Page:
In Homer We Trust... How 'bout You?

In Homer We Trust... How 'bout You?


NHL general managers, scouts, and media are gathering in LA ahead of tonight's entry draft, and so far, there's little in the way of actual news to report. Don't expect that to be the case for long though, and the Flyers will likely be one of the teams most mentioned in discussions. When aren't they?

Without a pick until #89, which falls late in the third round, the Flyers could still look to move up and add a prospect to their system, which has seen its two biggest stars (JVR and Giroux) join the big club already. Or they could land a goalie, as many stories have cited as their primary goal this weekend. Last year, the big news of the draft was the blockbuster deal that brought Chris Pronger to Philly in exchange for a sizable package of draft picks and players. That move obviously paid dividends, but the cost will now be more clear. 

How will Paul Holmgren fare in a draft weekend during which he possesses no high picks as trade chips while being hamstrung by the salary cap and the agreements he already has in place? 

There's a lot of work to be done before next season, and several key questions need to be answered somewhat soon to continue the domino effect that NHL moves require in the current era. Each deal impacts the next in a salary-capped league, and signing or trading one player often means others will have to go, sometimes for what seems like not-enough-in-return.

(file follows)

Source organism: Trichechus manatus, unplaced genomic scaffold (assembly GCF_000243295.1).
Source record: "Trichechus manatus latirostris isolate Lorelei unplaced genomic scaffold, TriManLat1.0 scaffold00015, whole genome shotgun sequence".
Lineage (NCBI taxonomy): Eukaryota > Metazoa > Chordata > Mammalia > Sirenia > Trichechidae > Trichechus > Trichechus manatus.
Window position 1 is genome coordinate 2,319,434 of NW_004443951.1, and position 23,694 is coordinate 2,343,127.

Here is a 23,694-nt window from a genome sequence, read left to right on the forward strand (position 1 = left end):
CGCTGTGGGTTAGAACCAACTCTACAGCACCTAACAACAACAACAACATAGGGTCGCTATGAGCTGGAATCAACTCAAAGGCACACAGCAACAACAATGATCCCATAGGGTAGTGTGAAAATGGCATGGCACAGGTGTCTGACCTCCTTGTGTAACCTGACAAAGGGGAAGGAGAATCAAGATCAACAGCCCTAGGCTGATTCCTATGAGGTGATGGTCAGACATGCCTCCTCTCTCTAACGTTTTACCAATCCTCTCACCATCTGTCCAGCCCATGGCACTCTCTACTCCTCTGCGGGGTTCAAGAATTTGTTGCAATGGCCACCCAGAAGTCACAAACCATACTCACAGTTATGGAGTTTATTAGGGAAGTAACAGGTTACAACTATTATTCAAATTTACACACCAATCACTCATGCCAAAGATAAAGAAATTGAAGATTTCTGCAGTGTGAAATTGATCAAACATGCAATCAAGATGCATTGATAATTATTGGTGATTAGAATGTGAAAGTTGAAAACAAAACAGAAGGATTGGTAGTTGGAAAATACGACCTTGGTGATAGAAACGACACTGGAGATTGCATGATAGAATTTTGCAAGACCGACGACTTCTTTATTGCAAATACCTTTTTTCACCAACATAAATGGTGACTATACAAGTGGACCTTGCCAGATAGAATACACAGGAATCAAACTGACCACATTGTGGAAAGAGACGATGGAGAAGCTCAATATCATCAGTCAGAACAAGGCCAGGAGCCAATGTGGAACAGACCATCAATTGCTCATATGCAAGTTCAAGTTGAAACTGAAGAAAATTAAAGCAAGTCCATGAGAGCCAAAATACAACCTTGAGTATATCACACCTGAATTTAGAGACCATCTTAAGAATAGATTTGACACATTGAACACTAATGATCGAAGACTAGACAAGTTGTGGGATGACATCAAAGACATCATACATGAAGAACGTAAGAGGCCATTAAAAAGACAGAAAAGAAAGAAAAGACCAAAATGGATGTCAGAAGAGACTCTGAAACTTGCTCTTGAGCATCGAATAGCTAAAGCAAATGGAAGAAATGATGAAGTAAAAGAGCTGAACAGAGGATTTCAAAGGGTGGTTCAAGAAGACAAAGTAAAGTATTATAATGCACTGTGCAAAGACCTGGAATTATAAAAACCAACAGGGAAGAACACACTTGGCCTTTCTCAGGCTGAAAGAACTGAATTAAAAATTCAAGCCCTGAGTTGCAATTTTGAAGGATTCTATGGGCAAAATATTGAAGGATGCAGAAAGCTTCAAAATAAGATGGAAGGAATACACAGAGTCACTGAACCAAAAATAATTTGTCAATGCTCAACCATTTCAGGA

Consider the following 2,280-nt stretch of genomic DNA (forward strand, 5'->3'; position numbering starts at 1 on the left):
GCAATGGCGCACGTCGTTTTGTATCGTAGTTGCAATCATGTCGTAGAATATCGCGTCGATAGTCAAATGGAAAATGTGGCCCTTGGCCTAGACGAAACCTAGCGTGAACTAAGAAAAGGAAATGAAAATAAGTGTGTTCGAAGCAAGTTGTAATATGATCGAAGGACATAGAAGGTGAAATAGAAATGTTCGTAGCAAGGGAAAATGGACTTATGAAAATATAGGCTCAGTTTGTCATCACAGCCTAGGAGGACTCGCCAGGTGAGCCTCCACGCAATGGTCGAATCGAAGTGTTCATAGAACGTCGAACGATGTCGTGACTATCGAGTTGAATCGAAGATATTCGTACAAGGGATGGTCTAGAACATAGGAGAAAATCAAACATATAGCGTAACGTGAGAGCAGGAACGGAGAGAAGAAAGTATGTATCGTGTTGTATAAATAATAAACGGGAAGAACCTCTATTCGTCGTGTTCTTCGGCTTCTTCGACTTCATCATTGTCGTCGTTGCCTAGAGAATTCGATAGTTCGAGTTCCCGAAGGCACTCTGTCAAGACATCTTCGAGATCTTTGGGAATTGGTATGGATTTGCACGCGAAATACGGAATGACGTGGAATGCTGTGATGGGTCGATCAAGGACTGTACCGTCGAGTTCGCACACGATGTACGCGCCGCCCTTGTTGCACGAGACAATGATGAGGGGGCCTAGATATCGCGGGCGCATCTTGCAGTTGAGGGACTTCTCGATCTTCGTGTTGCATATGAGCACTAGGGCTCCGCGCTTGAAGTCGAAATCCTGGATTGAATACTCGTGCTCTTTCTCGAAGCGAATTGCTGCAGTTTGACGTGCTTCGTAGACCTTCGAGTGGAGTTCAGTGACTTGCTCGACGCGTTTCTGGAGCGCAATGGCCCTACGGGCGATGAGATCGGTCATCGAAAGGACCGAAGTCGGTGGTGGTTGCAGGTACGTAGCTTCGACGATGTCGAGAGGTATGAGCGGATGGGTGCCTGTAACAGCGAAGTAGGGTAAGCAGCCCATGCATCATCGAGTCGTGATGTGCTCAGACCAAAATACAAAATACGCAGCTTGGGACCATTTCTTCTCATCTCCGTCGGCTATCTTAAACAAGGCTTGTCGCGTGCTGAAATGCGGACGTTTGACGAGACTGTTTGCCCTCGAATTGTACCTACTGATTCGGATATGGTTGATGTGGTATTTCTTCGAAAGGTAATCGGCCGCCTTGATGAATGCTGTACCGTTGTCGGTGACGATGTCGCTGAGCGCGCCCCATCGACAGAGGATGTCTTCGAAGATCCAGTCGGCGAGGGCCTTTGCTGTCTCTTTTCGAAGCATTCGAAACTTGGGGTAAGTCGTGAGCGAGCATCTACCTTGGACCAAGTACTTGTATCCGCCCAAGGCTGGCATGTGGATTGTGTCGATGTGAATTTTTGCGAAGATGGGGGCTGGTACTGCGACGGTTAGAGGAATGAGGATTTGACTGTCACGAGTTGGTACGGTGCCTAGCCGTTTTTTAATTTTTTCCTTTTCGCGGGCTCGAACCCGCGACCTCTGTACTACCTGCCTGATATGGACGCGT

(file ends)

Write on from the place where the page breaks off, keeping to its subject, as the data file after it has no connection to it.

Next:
Cap-strapped and bereft of picks, some will criticize Holmgren. It happens to most GMs in any sport, because as fans, we pretty much want it all. Holmgren is berated for having his team up against the cap, while the Eagles catch hell if they're anything but right up against it. I've been lovingly picked apart here as being a homer for Homer, and I understand why. There are a few contracts on the dockets that are overinflated and/or compounded by no-movement clauses for players, and raise your hand if you were alive for the last Flyers parade. We want a winner, and until one is delivered, everyone is open to criticism.

But I still think Homer deserves a lot of credit for the Flyers making it to the Finals and little blame for their falling short and also their dud of a regular season. The fact that they made it that far in the playoffs showed me that the team as he'd created it was good enough to be one of the top seeds in the East. They had the talent and leadership to get within two games of hoisting the Cup. The players just didn't execute in the regular season, and Homer can't very well get out there on the ice and show them how. 

Stevens and Lavvy
Homer made the tough decision to fire the team's head coach, a guy who'd been part of the organization for the some of their greatest achievements in the AHL, then led a historic turnaround when handed a dead-last place team. Peter Laviolette may not have improved upon the Flyers' record under John Stevens, but no one will evaluate Lavvy's impact in terms of regular season wins and losses alone. I don't recall ever seeing a head coach do more to get his players a W, and they thrived in the playoffs under his direction.